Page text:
• Watch something on any of the streaming platforms you might have. A lot of them have beefed up their list of offerings since the whole world now needs new content. You could also read, play music, do a puzzle, tackle that home improvement project you’ve been putting off etc…
  • Go to bed at a reasonable hour, and get enough sleep. You are not on vacation.

After crafting your daily schedule, spend a few days test driving it. Tweak it and make changes to improve it. Downtime can get away from you, fast. Now is a great time to take on projects that you’ve been shelving until a time when you could actually focus on them. You’ve just been granted the time to tackle them.

Use Sunday or Monday to goal set for your week. These don’t have to be enormous goals. Those big projects you’re ready to take on? What would the first step be? How about the second? Cool, there are your first two objectives right there. By segmenting your big picture goals into smaller, more manageable pieces you are much more likely to actually start to make progress. Figure out those steps, and then sprinkle them into your schedule for the week each Sunday or Monday. Then on Friday, take inventory of what you were able to accomplish. It is one hundred percent ok if you didn’t meet your goal for the week; don’t beat yourself up. The point of taking inventory is to figure out what your next step is. Do you need to change your goals? Do you need to change the actionable steps that you took to try and move toward your goal? Being able to see and adjust those parts of your equation will help you succeed!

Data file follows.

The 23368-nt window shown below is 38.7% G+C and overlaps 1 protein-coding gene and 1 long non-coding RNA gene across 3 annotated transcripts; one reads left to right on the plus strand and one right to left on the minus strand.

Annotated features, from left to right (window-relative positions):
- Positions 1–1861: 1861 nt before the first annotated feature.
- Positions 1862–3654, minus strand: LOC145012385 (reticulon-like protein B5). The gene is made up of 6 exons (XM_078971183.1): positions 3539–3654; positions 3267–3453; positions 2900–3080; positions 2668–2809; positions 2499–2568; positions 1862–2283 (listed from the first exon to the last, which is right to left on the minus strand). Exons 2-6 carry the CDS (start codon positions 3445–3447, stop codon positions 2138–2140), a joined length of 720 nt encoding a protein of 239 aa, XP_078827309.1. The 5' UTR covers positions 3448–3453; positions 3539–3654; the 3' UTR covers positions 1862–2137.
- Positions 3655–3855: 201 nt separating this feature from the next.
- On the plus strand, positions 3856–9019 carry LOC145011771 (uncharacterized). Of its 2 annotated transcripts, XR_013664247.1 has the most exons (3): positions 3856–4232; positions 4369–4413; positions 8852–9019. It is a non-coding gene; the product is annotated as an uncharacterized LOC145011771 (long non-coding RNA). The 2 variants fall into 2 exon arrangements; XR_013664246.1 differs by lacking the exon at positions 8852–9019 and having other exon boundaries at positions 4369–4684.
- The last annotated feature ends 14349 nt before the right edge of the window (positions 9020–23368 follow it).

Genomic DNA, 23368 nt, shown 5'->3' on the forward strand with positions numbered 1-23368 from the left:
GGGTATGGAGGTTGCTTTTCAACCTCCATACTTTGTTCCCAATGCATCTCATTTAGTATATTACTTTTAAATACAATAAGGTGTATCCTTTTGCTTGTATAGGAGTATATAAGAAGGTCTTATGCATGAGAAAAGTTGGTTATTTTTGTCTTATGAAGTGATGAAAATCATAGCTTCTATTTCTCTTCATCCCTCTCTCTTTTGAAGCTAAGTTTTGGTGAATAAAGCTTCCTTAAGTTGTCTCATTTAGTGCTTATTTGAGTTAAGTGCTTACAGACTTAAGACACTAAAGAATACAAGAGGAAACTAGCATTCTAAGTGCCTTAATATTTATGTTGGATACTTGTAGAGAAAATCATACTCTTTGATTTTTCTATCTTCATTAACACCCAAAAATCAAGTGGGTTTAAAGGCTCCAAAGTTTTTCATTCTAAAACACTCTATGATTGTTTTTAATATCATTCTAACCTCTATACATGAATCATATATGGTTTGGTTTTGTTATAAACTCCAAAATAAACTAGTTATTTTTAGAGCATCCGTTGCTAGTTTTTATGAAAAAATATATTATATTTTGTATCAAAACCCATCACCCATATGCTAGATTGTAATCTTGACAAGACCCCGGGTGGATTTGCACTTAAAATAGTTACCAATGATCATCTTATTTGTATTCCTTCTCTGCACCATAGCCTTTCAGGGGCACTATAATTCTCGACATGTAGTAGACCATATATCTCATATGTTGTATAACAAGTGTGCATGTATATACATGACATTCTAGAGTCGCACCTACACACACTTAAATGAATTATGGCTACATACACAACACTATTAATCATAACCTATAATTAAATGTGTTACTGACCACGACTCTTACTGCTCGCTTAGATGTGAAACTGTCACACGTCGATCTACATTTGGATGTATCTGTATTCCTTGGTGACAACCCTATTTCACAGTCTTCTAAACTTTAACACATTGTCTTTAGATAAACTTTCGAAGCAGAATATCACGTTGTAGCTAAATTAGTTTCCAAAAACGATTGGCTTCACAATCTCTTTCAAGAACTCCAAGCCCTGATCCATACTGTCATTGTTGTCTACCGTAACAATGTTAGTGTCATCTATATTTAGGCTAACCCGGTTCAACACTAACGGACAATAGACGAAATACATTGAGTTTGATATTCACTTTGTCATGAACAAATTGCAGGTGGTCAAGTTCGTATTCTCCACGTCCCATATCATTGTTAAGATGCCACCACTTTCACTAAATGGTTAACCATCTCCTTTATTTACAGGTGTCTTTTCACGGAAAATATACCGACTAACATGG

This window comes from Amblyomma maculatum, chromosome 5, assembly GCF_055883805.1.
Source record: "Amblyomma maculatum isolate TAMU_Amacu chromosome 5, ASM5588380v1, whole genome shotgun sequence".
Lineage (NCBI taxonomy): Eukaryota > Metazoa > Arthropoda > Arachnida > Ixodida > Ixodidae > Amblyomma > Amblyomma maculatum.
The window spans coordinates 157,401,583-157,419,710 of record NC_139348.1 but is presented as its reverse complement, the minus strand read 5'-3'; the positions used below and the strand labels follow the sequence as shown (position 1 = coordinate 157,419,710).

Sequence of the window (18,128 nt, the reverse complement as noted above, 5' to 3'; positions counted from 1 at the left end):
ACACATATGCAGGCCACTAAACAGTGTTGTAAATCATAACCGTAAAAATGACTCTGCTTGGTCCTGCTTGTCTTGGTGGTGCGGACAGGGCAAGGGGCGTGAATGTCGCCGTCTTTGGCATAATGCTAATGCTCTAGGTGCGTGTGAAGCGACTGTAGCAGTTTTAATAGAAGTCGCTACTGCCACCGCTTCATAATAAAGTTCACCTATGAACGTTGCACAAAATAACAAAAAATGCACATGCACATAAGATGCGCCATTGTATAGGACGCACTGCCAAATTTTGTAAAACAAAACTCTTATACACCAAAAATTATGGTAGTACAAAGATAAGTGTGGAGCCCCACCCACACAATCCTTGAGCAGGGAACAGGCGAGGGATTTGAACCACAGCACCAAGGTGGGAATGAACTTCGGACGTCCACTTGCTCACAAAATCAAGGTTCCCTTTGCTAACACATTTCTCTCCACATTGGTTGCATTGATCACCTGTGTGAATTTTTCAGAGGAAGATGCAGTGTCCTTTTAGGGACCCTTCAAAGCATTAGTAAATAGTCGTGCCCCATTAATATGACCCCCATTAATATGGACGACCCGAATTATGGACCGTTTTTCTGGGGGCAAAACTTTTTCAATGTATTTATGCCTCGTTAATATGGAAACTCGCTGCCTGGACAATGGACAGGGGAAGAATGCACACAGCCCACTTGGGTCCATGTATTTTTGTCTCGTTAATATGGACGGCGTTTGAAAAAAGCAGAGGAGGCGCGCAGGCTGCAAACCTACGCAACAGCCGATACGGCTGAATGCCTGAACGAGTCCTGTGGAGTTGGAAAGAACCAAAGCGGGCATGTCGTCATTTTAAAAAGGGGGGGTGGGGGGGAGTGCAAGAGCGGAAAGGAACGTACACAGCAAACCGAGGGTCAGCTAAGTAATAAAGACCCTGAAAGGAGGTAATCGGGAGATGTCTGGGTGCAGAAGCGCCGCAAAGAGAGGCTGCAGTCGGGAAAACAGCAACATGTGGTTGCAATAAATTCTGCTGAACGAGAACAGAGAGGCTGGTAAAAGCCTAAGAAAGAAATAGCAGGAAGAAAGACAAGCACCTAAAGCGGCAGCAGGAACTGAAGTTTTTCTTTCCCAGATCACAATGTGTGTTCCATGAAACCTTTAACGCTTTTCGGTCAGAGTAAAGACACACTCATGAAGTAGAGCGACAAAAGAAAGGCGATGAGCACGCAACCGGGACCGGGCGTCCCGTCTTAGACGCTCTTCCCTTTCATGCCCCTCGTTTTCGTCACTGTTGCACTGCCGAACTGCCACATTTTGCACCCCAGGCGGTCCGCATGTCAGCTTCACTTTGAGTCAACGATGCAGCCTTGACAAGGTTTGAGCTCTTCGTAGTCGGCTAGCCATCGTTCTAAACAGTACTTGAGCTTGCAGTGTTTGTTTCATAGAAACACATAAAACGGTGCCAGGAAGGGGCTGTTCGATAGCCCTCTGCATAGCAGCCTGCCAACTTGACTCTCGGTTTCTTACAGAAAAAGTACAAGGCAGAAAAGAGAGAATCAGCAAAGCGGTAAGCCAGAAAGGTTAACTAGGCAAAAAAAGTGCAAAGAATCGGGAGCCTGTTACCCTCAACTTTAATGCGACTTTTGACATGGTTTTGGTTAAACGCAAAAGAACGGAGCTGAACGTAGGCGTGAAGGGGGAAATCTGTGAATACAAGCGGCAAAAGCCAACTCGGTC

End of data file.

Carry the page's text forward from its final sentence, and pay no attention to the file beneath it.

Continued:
Given the likelihood that you’re sheltered in place with someone else or even multiple people, carving out productive personal time will make the shared time in communal spaces more bearable.

Remember: the social impacts of COVID-19 are temporary. Use the tools at your disposal to support yourself during this time. If by using those tools you happen to sharpen them and like their role in your life, keep using them when we get back to “normal”.